Starting off with the big one, Gareth Edwards brings the big monster back to the big screen in an attempt to erase all memory of the last Hollywood outing.
A top secret mission, soldiers jumping out of a plane, a destroyed city, frightened people, that shadow, that roar. Hopes are exceptionally high for this one and this teaser does exactly what it sets out to do. It's a shame they'll ruin any anticipation with another trailer (the typical Hollywood "let's-show-off-all-our-major-set-pieces-so-you-know-how-much-money-we-spent-on-it" trailers) as this one just sets the mood so well, giving us just enough to begin desperately counting down until May 16th.
It may fool you into thinking it's another 'Project X'/'21 And Over' movie, but get half-way through the trailer and there's a clever little twist that makes this indie film catch your attention.
The idea is a nifty take on the teen-party-gone-wild scenario, almost Project X meets Primer, and preliminary reviews seem to be favourable towards it. I personally think there should be more movies like this out there, just because they actually try to upset the norm (even if they do end up being bad). No actual release date for the UK yet however something tells me this will probably end up heading straight to DVD.
We Are What We Are
Jim Mickle (director of the criminally under-seen vamp horror 'Stakeland') offers his take on the watchable Mexican film about a family of cannibals.
It looks to be a very dark and grim affair indeed. The current consensus seems to be that it's a competent remake ('Let Me In' style) that offers an authentic horror experience without resorting to cheap thrills. This has apparently already opened in the UK...one for next Halloween methinks...
Not an adaptation of the Aussie soap, this film sees a new family waging war on the frat house that just moved in next to them. This is the Red Band trailer (which is arguably a lot funnier than it's counterpart) so don't watch this at work.
It's probably going to be a dumb movie but it's brought to you by Nicholas Stoller, who made us laugh at Russell Brand in 'Forgetting Sarah Marshall', so this should still be an entertaining watch. Plus Zac Efron has still got some ways to go to shed his Disney image and this seems to be a good way to do so. Film opens May 9th.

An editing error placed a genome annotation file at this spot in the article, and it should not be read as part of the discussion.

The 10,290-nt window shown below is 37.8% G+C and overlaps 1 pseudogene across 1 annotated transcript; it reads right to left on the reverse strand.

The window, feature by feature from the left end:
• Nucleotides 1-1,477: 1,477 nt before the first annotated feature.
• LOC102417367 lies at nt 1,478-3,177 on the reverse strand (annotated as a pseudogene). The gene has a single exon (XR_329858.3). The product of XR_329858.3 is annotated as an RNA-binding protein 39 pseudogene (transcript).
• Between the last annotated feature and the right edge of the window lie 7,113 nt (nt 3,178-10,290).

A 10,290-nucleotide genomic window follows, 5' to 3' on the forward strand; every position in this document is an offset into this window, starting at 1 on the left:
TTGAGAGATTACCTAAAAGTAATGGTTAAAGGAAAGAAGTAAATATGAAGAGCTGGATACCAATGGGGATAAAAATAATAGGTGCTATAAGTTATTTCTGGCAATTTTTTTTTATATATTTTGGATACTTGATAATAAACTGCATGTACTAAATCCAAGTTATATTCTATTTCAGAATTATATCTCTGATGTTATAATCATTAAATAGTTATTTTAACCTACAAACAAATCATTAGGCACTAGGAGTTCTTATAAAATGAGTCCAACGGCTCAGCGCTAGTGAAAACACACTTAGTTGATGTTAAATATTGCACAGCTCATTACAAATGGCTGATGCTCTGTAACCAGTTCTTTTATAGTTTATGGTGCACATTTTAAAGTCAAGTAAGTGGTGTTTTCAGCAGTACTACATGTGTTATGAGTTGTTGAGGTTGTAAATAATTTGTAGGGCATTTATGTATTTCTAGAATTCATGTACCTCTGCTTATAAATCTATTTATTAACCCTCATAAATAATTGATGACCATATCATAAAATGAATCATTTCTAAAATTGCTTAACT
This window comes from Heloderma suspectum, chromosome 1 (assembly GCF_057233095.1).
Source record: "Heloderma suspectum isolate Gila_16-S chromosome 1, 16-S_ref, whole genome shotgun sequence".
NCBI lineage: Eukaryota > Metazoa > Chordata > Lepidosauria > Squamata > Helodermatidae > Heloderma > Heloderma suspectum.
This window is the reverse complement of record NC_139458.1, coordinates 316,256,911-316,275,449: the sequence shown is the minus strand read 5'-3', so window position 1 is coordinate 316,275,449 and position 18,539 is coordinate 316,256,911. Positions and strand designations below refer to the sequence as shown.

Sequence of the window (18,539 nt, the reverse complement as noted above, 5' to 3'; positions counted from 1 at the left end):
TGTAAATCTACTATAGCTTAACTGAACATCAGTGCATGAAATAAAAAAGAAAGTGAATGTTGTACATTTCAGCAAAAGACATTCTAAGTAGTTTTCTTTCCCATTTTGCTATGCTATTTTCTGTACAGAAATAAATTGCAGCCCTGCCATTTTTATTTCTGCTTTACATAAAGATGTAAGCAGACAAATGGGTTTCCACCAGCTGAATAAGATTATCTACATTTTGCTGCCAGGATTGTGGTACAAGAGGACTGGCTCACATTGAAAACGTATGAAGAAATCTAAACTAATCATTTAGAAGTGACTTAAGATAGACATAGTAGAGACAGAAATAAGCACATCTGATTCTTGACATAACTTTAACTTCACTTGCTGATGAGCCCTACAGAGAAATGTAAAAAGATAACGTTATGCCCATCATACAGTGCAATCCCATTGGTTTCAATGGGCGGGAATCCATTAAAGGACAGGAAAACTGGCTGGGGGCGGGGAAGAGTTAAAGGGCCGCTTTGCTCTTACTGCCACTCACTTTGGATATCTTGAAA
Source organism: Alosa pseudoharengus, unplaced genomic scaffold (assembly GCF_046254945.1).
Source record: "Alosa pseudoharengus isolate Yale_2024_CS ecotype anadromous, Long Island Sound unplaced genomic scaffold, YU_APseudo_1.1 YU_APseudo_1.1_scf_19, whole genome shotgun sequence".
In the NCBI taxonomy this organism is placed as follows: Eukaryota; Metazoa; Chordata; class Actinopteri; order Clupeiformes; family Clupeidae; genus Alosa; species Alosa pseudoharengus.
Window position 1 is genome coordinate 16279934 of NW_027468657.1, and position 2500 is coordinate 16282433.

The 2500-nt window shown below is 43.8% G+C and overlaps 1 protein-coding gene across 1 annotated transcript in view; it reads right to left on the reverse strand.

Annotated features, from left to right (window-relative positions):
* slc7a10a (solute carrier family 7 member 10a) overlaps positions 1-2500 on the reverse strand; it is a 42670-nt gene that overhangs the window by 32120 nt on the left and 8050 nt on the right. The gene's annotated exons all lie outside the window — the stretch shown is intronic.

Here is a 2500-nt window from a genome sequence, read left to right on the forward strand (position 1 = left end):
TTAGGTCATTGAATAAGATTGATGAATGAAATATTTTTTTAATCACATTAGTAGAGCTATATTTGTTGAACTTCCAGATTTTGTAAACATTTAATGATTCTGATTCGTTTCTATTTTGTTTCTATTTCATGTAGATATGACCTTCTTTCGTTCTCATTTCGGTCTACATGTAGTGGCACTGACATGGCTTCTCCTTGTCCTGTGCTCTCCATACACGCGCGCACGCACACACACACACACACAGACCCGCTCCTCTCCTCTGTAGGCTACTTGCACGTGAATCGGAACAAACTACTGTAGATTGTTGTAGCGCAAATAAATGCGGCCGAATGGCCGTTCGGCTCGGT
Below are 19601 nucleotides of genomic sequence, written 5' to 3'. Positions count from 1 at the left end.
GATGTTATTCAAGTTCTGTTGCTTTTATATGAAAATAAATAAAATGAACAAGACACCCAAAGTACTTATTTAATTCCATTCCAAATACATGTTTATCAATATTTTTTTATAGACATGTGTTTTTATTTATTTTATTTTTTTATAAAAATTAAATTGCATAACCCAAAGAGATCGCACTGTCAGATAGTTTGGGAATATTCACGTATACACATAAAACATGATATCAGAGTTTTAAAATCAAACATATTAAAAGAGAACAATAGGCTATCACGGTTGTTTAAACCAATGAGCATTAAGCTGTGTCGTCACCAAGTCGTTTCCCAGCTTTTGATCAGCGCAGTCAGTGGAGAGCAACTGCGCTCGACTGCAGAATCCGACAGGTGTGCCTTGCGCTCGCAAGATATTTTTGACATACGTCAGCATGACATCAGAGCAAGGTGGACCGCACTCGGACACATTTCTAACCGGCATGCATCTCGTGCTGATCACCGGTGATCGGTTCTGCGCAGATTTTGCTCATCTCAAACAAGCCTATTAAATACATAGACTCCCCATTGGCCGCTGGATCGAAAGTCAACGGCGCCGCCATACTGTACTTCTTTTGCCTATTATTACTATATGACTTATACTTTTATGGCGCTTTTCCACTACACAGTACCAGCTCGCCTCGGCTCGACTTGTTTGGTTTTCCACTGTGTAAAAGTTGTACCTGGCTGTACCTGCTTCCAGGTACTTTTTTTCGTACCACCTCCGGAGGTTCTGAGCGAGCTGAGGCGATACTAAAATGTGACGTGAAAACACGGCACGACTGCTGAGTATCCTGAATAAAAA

The director of 'The Matador' and 'The Hunting Party' returns with a film about a robber released from jail and going after what he's owed...while enjoying himself along the way.
There's also a Red Band trailer which gives a much better indication of which direction the humour heads in.
The reviews for this have been mixed, with many pointing out that the story doesn't really work, but they all agree that Jude Law dominates as the titular character...and who can blame them. Plus it's also nice to see Grant in a role that's not too far removed from Withnail. Again, this film has apparently already opened, which is weird as I never saw any listings for it.
The Grand Budapest Hotel
Wes Anderson films take far too long to make. Far...too...long.
Say what you will about the man but he has a unique visual brilliance about him that makes anything he touches turn into a wonder of quirkiness. After the more straight forward Moonrise, this looks to be a return to form, full of whimsical nonsense (in the most flattering use of the term) and amazing characters, and is one of my most anticipated films of next year, opening March 7th.
The Secret Life of Walter Mitty
Ben Stiller tackles the classic James Thurber story about a man who resorts to escapism to cure his mundane life.
It was at one pointed mooted for Oscar buzz but that seems to have all gone away since critics have taken a dislike to the movie, which is a shame as it does look somewhat magical. Normal people on the other hand seem to be more positive about it, but you can make your own mind up when it opens on Boxing Day.
The Monuments Men
George Clooney puts together an Expendable's-style ensemble of 'oldies' whose job it is to save art from the Nazi's.
Clooney has had a pretty strong track record when it comes to directing and his latest effort looks to continue that trend. The film alone should be worth watching for both Murray and Goodman (who seem to be less and less on our screens at the moment) however the subject of the movie itself is one that hasn't been seen before so this could turn out to be a very memorable experience. It opens February 14th.